On several occasions thus far in our study of Matthew, we have noted that the evangelist structures his gospel around five major teaching discourses of Jesus. There is widespread agreement as to the location of the first four discourses: chapters 5–7 (the first); 10 (the second); 13 (the third); and 18 (the fourth). Scholars debate the contours of the fifth and final discourse; some want to include the woes of Matthew 23 while others believe that the fifth discourse is found only in chapters 24–25. Either way, this fifth collection of teaching is commonly known as the Olivet Discourse because, even if Matthew 23 is included, the bulk of the discourse is delivered on the Mount of Olives.
No teaching of Christ has generated as much controversy as the portion of the Olivet Discourse recorded in Matthew 24:1–35. Many people believe that this section, at least in part, is about the final return of Jesus to usher in the new heavens and the new earth (see Rev. 20–21). Critics seize upon this belief to discredit our Savior’s words. If the Olivet Discourse is about His final return, they say, Jesus is a false prophet since the generation in which He lived died off and the world continues on (Matt. 24:34). Several people, in order to answer this objection, have said that “generation” refers not to Christ’s hearers but to a later group who will witness many of the signs in Matthew 24:1–35. According to this interpretation, Jesus is referring to events that will come in the far distant future. This view is unsatisfying, as we will see in the days ahead.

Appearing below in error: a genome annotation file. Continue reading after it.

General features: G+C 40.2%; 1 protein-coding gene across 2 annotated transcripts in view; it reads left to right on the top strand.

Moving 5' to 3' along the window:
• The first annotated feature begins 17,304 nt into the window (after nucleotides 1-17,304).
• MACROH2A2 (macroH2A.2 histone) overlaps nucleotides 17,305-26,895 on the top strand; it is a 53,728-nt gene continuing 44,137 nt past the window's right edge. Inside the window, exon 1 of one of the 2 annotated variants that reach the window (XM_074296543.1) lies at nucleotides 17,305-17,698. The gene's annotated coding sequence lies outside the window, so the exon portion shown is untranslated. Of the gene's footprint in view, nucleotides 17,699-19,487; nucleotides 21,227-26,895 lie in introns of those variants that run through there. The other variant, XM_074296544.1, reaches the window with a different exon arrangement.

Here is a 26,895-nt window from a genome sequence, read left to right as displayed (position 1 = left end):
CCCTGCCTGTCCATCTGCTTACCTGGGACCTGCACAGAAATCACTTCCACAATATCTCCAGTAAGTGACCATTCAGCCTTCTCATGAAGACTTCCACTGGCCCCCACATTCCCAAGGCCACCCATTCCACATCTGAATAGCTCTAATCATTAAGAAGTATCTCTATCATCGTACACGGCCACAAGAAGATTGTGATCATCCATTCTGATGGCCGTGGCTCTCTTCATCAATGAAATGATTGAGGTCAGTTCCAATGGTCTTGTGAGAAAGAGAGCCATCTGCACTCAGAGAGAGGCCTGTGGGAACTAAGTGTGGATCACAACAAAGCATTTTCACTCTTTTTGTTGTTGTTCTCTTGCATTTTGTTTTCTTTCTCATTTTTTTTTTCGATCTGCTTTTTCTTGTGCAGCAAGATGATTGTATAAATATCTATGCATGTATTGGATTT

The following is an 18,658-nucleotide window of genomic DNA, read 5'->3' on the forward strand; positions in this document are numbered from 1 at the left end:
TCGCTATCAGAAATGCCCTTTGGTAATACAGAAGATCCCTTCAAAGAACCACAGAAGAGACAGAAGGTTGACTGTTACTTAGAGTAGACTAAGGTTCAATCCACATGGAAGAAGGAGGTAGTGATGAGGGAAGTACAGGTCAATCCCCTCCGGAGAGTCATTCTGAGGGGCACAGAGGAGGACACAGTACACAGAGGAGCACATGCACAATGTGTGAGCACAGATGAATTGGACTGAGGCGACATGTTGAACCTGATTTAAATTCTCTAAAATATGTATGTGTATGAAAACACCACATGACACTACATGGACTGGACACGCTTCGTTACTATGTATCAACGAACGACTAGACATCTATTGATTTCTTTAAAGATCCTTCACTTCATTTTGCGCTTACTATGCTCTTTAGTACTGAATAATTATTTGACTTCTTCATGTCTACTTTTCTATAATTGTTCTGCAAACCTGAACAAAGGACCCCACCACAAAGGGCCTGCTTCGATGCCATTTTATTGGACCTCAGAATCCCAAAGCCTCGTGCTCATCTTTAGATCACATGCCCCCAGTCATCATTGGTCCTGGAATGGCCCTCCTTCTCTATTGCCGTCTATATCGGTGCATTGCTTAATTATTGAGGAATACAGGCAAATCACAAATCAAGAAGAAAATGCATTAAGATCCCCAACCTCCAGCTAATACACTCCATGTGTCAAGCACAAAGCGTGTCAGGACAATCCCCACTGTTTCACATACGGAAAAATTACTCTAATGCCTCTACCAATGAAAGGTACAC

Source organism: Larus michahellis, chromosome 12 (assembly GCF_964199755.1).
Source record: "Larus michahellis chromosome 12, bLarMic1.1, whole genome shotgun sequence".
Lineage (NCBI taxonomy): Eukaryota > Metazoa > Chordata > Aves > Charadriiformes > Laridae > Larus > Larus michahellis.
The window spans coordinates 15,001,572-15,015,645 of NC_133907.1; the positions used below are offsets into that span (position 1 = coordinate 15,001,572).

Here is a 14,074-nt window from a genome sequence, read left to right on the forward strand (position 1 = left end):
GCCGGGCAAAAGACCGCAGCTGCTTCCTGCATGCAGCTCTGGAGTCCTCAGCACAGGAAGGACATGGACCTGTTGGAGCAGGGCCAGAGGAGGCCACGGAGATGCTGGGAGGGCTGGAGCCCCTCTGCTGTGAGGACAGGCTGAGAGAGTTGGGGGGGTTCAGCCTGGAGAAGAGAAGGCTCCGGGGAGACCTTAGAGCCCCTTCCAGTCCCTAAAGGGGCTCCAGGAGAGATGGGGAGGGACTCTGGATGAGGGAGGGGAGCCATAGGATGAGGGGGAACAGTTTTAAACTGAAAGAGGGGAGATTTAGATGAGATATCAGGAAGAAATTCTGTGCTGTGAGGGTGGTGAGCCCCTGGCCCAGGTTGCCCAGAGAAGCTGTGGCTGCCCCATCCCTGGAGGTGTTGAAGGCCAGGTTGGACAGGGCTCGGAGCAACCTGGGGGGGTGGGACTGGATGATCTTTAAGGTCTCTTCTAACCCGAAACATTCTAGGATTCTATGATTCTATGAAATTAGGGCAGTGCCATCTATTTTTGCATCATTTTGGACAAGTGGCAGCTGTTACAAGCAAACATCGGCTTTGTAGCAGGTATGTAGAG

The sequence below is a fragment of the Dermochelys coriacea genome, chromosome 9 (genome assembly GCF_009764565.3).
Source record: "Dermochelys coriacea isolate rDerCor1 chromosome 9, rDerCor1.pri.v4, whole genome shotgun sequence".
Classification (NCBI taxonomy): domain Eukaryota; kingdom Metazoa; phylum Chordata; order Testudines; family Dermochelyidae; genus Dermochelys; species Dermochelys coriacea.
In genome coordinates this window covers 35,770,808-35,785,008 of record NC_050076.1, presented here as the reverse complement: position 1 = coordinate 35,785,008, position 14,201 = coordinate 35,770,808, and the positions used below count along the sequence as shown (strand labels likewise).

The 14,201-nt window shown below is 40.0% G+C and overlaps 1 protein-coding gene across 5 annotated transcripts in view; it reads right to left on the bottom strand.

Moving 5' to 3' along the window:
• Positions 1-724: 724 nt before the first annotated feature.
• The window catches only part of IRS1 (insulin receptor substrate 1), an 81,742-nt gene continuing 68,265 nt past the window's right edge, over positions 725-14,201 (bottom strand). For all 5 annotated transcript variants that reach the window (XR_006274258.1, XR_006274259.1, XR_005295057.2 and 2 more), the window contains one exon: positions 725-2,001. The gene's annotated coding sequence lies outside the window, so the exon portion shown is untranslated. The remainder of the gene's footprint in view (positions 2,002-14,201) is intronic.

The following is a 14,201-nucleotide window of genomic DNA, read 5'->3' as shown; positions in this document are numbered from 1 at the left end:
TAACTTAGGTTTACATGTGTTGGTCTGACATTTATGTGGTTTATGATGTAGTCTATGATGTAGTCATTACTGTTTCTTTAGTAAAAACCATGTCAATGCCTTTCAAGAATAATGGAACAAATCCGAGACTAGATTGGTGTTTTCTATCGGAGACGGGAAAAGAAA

Dr. R.C. Sproul and other scholars propose a third way of interpreting Matthew 24:1–35, which argues that “the substance of the Olivet Discourse was fulfilled in AD 70” (The Last Days According to Jesus, p. 158). Our studies to come will advocate this approach. The main advantage of this view is that it takes seriously the time-frame references found in the Olivet Discourse. It also focuses on the context of the discourse — our Lord’s prediction of the fall of the temple (Matt. 24:2) — providing a coherent answer to the question as to when these things will take place (v. 3), that is, when Jerusalem and its temple will be destroyed.
This approach to the Olivet Discourse does not deny Christ’s future coming in glory “to judge the living and the dead,” as the creeds say. Those who advocate this view just argue that most of Matthew 24 is not directly applicable to this event. But many other passages affirm the second coming of Christ to usher in the new heavens and earth, and Christians must affirm that there is a day of judgment for the world (I Thess. 1:9–10). Are you longing for His return?
For further study:
The Bible in a year: